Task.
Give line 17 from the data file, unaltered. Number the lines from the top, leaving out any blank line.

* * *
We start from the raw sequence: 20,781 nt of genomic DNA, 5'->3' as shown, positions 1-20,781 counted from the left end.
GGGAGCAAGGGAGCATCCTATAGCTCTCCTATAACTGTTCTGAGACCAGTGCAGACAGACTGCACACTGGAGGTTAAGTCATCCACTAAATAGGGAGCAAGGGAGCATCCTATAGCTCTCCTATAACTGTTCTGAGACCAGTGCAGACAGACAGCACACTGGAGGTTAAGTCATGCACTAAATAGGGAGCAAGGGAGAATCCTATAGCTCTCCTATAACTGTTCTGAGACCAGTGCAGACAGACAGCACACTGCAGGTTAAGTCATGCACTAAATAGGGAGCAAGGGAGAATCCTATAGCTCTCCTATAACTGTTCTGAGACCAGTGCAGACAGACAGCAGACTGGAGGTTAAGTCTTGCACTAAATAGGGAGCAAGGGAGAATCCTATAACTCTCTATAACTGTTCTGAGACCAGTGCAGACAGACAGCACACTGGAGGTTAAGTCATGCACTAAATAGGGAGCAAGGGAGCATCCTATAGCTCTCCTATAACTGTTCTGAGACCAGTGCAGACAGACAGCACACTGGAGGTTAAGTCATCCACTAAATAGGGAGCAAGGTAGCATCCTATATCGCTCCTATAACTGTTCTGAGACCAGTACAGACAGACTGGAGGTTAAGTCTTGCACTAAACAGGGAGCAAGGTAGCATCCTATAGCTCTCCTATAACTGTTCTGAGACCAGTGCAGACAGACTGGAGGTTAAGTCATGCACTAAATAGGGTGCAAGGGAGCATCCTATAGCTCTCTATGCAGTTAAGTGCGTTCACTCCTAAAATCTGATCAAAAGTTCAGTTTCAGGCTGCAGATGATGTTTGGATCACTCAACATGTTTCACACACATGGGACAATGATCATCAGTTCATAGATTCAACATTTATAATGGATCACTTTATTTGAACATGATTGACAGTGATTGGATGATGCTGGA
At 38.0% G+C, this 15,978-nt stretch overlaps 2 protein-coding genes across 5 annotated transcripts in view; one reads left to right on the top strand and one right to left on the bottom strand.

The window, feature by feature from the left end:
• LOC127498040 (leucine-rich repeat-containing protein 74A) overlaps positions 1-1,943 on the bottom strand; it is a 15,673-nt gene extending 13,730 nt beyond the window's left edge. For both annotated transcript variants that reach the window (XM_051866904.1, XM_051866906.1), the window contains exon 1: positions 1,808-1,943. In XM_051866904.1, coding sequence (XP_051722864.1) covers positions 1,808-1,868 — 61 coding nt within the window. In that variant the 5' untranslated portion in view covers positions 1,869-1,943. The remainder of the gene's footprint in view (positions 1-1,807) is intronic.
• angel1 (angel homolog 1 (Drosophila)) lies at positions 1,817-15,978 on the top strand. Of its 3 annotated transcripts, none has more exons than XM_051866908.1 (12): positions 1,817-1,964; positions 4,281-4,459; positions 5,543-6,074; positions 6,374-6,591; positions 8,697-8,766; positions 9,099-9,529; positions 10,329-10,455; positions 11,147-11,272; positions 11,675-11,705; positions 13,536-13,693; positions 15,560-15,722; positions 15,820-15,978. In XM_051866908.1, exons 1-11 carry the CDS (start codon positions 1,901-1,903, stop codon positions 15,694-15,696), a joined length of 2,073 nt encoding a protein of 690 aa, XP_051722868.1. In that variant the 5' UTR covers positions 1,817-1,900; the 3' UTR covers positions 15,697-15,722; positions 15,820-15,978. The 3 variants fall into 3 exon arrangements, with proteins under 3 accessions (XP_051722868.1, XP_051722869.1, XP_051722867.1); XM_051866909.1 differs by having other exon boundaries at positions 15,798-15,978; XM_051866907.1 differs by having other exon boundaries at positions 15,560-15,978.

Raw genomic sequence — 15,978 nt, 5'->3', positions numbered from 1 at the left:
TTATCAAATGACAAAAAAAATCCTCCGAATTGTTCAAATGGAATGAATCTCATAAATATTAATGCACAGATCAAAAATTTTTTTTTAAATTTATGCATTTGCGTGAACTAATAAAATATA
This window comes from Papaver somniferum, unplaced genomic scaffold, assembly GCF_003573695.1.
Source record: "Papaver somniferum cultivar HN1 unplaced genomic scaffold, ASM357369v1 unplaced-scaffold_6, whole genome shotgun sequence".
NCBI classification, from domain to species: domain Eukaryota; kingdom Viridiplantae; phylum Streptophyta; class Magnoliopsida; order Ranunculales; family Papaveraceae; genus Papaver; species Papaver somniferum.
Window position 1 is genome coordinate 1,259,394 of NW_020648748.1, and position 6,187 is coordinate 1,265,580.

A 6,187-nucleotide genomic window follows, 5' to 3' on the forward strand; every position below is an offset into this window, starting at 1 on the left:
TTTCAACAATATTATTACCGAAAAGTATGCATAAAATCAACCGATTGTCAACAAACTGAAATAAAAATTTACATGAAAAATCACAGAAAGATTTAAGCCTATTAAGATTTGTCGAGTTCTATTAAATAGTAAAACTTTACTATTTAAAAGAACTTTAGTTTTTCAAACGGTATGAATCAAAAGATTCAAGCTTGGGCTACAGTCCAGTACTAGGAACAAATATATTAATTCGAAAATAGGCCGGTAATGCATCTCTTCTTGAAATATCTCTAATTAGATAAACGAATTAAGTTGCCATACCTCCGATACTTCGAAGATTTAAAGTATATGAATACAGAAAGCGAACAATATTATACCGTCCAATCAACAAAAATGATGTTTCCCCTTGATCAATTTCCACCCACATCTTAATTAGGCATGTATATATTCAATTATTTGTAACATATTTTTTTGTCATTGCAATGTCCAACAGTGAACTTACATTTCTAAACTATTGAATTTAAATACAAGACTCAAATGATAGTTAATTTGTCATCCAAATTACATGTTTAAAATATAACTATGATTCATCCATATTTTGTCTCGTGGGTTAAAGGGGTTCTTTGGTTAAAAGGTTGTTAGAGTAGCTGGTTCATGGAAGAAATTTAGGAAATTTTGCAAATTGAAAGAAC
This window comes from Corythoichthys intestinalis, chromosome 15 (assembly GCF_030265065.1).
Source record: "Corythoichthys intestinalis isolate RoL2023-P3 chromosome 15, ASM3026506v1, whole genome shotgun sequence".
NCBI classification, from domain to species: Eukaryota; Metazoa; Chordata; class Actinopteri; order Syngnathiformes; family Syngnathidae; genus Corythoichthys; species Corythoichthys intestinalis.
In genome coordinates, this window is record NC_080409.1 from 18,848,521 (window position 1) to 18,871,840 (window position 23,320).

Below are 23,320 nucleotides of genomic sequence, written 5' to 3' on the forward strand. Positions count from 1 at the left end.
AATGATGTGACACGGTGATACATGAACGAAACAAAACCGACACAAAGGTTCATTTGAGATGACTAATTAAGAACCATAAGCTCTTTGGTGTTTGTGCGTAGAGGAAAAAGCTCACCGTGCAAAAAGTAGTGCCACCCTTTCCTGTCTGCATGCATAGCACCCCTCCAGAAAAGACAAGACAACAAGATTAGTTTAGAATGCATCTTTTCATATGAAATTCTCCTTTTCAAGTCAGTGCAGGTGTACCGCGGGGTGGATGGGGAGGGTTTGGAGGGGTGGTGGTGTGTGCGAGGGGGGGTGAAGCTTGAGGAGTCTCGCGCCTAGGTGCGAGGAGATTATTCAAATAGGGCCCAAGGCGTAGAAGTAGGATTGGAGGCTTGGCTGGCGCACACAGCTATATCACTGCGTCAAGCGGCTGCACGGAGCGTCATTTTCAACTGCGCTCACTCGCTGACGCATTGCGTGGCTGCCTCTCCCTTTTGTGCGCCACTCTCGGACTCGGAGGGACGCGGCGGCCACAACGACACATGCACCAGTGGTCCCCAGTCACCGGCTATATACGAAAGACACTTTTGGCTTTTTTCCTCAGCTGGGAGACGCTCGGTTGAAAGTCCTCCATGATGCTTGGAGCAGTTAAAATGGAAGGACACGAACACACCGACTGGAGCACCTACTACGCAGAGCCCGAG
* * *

NCBI classification, from domain to species: Eukaryota; Metazoa; Chordata; class Actinopteri; order Syngnathiformes; family Syngnathidae; genus Corythoichthys; species Corythoichthys intestinalis.